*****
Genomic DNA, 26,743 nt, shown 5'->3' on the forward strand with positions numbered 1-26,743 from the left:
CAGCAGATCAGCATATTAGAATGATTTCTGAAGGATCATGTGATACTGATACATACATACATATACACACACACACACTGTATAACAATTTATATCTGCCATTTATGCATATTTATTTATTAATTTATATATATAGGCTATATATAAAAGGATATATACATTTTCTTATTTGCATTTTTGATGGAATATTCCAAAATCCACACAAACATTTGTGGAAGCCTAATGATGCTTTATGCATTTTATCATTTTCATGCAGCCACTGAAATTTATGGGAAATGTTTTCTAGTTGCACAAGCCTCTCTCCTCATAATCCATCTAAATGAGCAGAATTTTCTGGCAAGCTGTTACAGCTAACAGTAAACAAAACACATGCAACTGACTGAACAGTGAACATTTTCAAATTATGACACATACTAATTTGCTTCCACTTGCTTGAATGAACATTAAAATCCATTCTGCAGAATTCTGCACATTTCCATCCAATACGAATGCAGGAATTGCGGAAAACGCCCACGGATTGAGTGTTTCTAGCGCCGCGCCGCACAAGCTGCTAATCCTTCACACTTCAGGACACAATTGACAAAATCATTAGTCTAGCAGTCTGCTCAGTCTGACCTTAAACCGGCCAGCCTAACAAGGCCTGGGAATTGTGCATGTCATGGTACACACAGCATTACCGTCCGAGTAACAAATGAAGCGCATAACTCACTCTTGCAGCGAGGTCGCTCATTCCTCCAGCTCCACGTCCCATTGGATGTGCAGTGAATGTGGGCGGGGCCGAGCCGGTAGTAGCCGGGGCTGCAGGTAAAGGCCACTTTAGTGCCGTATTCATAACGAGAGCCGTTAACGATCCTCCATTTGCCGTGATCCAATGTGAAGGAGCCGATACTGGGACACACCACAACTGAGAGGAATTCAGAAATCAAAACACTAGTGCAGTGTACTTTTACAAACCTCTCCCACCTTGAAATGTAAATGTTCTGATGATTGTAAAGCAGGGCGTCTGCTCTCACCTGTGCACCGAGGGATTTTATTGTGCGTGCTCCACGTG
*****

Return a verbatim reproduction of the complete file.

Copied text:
Genomic DNA, 26,743 nt, shown 5'->3' on the forward strand with positions numbered 1-26,743 from the left:
CAGCAGATCAGCATATTAGAATGATTTCTGAAGGATCATGTGATACTGATACATACATACATATACACACACACACACTGTATAACAATTTATATCTGCCATTTATGCATATTTATTTATTAATTTATATATATAGGCTATATATAAAAGGATATATACATTTTCTTATTTGCATTTTTGATGGAATATTCCAAAATCCACACAAACATTTGTGGAAGCCTAATGATGCTTTATGCATTTTATCATTTTCATGCAGCCACTGAAATTTATGGGAAATGTTTTCTAGTTGCACAAGCCTCTCTCCTCATAATCCATCTAAATGAGCAGAATTTTCTGGCAAGCTGTTACAGCTAACAGTAAACAAAACACATGCAACTGACTGAACAGTGAACATTTTCAAATTATGACACATACTAATTTGCTTCCACTTGCTTGAATGAACATTAAAATCCATTCTGCAGAATTCTGCACATTTCCATCCAATACGAATGCAGGAATTGCGGAAAACGCCCACGGATTGAGTGTTTCTAGCGCCGCGCCGCACAAGCTGCTAATCCTTCACACTTCAGGACACAATTGACAAAATCATTAGTCTAGCAGTCTGCTCAGTCTGACCTTAAACCGGCCAGCCTAACAAGGCCTGGGAATTGTGCATGTCATGGTACACACAGCATTACCGTCCGAGTAACAAATGAAGCGCATAACTCACTCTTGCAGCGAGGTCGCTCATTCCTCCAGCTCCACGTCCCATTGGATGTGCAGTGAATGTGGGCGGGGCCGAGCCGGTAGTAGCCGGGGCTGCAGGTAAAGGCCACTTTAGTGCCGTATTCATAACGAGAGCCGTTAACGATCCTCCATTTGCCGTGATCCAATGTGAAGGAGCCGATACTGGGACACACCACAACTGAGAGGAATTCAGAAATCAAAACACTAGTGCAGTGTACTTTTACAAACCTCTCCCACCTTGAAATGTAAATGTTCTGATGATTGTAAAGCAGGGCGTCTGCTCTCACCTGTGCACCGAGGGATTTTATTGTGCGTGCTCCACGTG